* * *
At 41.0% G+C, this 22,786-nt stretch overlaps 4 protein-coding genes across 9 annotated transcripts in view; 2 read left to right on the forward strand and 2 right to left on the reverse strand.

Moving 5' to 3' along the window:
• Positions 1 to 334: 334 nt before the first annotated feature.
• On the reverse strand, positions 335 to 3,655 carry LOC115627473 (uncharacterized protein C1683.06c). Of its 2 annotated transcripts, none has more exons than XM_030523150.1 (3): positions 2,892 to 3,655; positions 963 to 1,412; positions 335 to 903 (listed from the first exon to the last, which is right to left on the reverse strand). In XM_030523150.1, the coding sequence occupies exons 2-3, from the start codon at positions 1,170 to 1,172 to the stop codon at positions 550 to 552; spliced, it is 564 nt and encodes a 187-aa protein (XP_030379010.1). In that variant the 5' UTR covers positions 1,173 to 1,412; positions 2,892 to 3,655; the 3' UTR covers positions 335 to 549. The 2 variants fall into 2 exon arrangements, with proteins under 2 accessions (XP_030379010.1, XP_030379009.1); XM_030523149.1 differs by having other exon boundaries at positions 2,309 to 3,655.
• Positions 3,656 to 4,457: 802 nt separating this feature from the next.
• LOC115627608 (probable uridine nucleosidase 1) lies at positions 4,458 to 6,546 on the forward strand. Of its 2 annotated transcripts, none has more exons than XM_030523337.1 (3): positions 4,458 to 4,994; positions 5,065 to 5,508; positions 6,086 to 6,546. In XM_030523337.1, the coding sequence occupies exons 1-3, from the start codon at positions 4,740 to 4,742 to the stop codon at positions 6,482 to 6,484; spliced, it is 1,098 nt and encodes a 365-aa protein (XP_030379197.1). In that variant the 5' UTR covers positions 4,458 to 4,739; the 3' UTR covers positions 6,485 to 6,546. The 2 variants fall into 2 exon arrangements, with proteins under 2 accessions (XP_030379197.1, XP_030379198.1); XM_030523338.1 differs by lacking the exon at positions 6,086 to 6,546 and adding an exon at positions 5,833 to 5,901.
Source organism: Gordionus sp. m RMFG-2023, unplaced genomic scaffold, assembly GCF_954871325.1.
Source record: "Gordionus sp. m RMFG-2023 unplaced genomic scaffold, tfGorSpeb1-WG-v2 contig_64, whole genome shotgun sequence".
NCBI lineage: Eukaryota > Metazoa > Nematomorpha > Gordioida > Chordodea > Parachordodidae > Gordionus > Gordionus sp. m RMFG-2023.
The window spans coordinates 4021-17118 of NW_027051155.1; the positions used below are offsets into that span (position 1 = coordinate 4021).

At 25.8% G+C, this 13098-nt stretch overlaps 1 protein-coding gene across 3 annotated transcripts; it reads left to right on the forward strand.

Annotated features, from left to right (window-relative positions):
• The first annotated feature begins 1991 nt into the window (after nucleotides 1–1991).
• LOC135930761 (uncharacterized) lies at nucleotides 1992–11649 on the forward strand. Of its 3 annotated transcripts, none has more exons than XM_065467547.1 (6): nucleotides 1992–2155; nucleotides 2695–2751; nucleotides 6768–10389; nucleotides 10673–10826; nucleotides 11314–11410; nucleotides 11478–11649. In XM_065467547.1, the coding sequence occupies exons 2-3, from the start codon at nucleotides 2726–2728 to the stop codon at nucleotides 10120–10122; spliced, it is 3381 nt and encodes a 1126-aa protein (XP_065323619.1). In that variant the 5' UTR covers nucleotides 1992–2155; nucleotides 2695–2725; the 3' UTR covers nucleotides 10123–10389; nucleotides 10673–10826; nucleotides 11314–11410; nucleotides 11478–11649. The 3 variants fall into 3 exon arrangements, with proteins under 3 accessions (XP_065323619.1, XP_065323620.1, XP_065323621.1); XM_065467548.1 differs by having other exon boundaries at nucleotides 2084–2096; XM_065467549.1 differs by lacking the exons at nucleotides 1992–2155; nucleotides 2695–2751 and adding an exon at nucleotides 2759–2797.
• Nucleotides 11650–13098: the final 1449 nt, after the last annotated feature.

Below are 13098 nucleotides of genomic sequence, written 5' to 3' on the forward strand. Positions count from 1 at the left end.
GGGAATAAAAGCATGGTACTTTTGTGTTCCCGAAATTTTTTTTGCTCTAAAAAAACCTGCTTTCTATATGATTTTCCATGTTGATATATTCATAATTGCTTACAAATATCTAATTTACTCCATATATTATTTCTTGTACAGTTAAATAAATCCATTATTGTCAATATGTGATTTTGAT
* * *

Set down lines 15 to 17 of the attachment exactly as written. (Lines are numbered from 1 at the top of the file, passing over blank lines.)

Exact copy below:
• Nucleotides 11650–13098: the final 1449 nt, after the last annotated feature.

Below are 13098 nucleotides of genomic sequence, written 5' to 3' on the forward strand. Positions count from 1 at the left end.
GGGAATAAAAGCATGGTACTTTTGTGTTCCCGAAATTTTTTTTGCTCTAAAAAAACCTGCTTTCTATATGATTTTCCATGTTGATATATTCATAATTGCTTACAAATATCTAATTTACTCCATATATTATTTCTTGTACAGTTAAATAAATCCATTATTGTCAATATGTGATTTTGAT